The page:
Gender relations within the Australian Defence Force (ADF) have, in recent years, been under the microscope for two reasons. The first is due to the decision of the Australian government, with full support of the Chiefs of Staffs, to provide women with full employment opportunities in the ADF. Prior to this decision, 93 per cent of jobs were open to women in the ADF, the remaining seven per cent representing roles in the combat arms. Both the announcement and the leadup to the decision have created debate both within and outside of the defence force. Opponents to the move have expressed fears that women’s lack of capacity (physical and psychological) for combat roles will reduce the effectiveness of military operations, will distract men, will incite public outrage and disrupt male bonding. Those who support the lifting of all restrictions on women’s service base their arguments on lessons learnt, contending that women’s integration in the ADF which has steadily been occurring since the Second World War has not resulted in reduced military effectiveness and they remind dissenters of the necessity for both men and women to pass standards prior to entering the combat arms.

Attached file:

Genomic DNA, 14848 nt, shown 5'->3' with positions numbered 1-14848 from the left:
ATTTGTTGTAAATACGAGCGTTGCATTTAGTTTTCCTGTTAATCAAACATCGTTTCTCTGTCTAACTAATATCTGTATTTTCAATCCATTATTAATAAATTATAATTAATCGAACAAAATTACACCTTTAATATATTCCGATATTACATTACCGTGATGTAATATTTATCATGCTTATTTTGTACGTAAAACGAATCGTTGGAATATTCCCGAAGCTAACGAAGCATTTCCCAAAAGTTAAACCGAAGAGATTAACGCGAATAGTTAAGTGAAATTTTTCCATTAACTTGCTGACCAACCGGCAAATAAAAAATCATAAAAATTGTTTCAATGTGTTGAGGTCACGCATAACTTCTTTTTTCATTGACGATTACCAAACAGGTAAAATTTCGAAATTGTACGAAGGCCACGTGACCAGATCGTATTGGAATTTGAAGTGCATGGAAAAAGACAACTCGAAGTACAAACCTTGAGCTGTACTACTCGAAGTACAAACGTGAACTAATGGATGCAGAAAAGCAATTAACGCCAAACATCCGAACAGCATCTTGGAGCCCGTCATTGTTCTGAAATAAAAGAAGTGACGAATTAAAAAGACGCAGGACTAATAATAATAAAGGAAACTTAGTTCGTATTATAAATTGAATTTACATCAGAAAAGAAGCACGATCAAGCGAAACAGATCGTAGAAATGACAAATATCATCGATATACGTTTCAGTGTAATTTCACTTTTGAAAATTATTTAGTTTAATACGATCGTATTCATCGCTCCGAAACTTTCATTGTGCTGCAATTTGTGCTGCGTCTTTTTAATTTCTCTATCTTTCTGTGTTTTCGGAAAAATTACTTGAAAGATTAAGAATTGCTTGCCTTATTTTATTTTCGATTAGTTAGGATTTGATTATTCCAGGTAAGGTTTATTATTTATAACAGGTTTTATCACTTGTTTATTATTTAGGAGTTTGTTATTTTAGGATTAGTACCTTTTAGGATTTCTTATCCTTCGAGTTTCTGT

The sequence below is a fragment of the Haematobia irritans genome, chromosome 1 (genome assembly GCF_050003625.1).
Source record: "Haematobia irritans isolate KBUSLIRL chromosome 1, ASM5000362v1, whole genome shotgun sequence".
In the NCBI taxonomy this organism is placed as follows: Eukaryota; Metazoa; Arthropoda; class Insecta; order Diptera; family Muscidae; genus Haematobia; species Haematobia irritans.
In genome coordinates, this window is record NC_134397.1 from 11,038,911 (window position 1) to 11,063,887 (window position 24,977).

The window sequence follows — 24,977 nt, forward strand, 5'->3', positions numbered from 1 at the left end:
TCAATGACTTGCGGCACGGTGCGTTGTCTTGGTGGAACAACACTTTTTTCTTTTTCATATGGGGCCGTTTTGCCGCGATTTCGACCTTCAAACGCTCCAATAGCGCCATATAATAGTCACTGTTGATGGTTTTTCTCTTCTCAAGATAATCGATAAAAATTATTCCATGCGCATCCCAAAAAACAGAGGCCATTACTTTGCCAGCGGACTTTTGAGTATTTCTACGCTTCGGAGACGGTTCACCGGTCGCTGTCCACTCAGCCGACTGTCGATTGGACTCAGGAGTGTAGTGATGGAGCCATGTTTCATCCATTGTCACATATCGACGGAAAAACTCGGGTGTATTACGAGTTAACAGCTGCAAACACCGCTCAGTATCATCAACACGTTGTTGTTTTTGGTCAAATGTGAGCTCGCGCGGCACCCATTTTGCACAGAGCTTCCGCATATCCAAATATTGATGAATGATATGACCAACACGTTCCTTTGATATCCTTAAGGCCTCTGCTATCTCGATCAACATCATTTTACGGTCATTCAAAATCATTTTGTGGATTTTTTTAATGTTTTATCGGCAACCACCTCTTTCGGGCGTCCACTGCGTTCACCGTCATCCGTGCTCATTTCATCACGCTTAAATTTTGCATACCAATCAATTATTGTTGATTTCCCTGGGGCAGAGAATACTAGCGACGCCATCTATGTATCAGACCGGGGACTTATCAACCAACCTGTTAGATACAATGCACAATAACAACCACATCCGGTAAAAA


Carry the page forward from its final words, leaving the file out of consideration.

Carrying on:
|Title of host publication||Absent aviators|
|Subtitle of host publication||Gender issues in aviation|
|Editors||Donna Bridges, Jane Neal-Smith, Albert Mills|
|Place of Publication||Surrey, England|
|Publisher||Ashgate Publishing Limited|
|Number of pages||18|
|Publication status||Published - 2014|
Bridges, D. (2014). Grounded? Female pilots, gender identity and integration into the Australian defence force. In D. Bridges, J. Neal-Smith, & A. Mills (Eds.), Absent aviators: Gender issues in aviation (pp. 147-164). Ashgate Publishing Limited.